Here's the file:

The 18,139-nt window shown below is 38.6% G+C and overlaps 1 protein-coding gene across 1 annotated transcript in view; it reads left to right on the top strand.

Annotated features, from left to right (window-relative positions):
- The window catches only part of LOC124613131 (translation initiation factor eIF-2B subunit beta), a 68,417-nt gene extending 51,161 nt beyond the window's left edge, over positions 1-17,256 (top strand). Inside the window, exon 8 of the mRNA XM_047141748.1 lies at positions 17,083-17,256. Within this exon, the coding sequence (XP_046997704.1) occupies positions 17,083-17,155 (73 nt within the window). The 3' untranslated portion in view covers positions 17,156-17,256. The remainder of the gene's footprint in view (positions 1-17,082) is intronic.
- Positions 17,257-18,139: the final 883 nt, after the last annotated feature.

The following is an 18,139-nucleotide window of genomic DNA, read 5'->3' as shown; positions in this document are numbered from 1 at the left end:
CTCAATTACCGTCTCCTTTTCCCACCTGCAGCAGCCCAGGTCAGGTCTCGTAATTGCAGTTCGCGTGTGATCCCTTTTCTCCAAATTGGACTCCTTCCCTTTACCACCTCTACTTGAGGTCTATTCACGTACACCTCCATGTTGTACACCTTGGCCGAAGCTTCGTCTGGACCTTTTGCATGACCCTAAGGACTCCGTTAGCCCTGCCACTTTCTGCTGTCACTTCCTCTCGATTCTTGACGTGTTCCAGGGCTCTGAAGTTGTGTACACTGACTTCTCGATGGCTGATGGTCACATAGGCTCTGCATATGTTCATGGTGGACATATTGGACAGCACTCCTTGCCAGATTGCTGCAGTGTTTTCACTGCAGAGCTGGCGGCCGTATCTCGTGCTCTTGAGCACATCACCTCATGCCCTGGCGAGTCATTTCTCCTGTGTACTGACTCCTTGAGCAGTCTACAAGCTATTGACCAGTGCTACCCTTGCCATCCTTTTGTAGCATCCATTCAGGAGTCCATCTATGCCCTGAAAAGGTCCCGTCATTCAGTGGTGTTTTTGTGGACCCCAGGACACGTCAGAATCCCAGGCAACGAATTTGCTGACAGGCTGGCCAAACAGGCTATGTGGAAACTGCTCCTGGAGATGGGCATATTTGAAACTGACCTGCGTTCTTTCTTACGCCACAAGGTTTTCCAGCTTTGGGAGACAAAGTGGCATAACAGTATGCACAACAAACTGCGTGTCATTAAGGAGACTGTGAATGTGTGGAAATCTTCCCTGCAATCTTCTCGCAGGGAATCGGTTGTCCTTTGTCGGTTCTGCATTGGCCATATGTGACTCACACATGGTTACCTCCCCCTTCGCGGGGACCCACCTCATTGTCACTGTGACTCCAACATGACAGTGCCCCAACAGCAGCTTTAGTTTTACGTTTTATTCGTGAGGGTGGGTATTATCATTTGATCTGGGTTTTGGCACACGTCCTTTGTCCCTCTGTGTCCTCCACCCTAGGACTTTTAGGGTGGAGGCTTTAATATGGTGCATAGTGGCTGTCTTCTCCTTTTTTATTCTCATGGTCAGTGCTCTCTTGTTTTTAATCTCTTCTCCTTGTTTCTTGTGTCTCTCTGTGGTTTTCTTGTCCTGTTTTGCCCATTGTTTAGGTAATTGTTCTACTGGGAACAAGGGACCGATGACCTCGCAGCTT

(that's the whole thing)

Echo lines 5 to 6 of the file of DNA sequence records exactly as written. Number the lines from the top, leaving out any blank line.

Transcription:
The following is an 18,139-nucleotide window of genomic DNA, read 5'->3' as shown; positions in this document are numbered from 1 at the left end:
CTCAATTACCGTCTCCTTTTCCCACCTGCAGCAGCCCAGGTCAGGTCTCGTAATTGCAGTTCGCGTGTGATCCCTTTTCTCCAAATTGGACTCCTTCCCTTTACCACCTCTACTTGAGGTCTATTCACGTACACCTCCATGTTGTACACCTTGGCCGAAGCTTCGTCTGGACCTTTTGCATGACCCTAAGGACTCCGTTAGCCCTGCCACTTTCTGCTGTCACTTCCTCTCGATTCTTGACGTGTTCCAGGGCTCTGAAGTTGTGTACACTGACTTCTCGATGGCTGATGGTCACATAGGCTCTGCATATGTTCATGGTGGACATATTGGACAGCACTCCTTGCCAGATTGCTGCAGTGTTTTCACTGCAGAGCTGGCGGCCGTATCTCGTGCTCTTGAGCACATCACCTCATGCCCTGGCGAGTCATTTCTCCTGTGTACTGACTCCTTGAGCAGTCTACAAGCTATTGACCAGTGCTACCCTTGCCATCCTTTTGTAGCATCCATTCAGGAGTCCATCTATGCCCTGAAAAGGTCCCGTCATTCAGTGGTGTTTTTGTGGACCCCAGGACACGTCAGAATCCCAGGCAACGAATTTGCTGACAGGCTGGCCAAACAGGCTATGTGGAAACTGCTCCTGGAGATGGGCATATTTGAAACTGACCTGCGTTCTTTCTTACGCCACAAGGTTTTCCAGCTTTGGGAGACAAAGTGGCATAACAGTATGCACAACAAACTGCGTGTCATTAAGGAGACTGTGAATGTGTGGAAATCTTCCCTGCAATCTTCTCGCAGGGAATCGGTTGTCCTTTGTCGGTTCTGCATTGGCCATATGTGACTCACACATGGTTACCTCCCCCTTCGCGGGGACCCACCTCATTGTCACTGTGACTCCAACATGACAGTGCCCCAACAGCAGCTTTAGTTTTACGTTTTATTCGTGAGGGTGGGTATTATCATTTGATCTGGGTTTTGGCACACGTCCTTTGTCCCTCTGTGTCCTCCACCCTAGGACTTTTAGGGTGGAGGCTTTAATATGGTGCATAGTGGCTGTCTTCTCCTTTTTTATTCTCATGGTCAGTGCTCTCTTGTTTTTAATCTCTTCTCCTTGTTTCTTGTGTCTCTCTGTGGTTTTCTTGTCCTGTTTTGCCCATTGTTTAGGTAATTGTTCTACTGGGAACAAGGGACCGATGACCTCGCAGCTT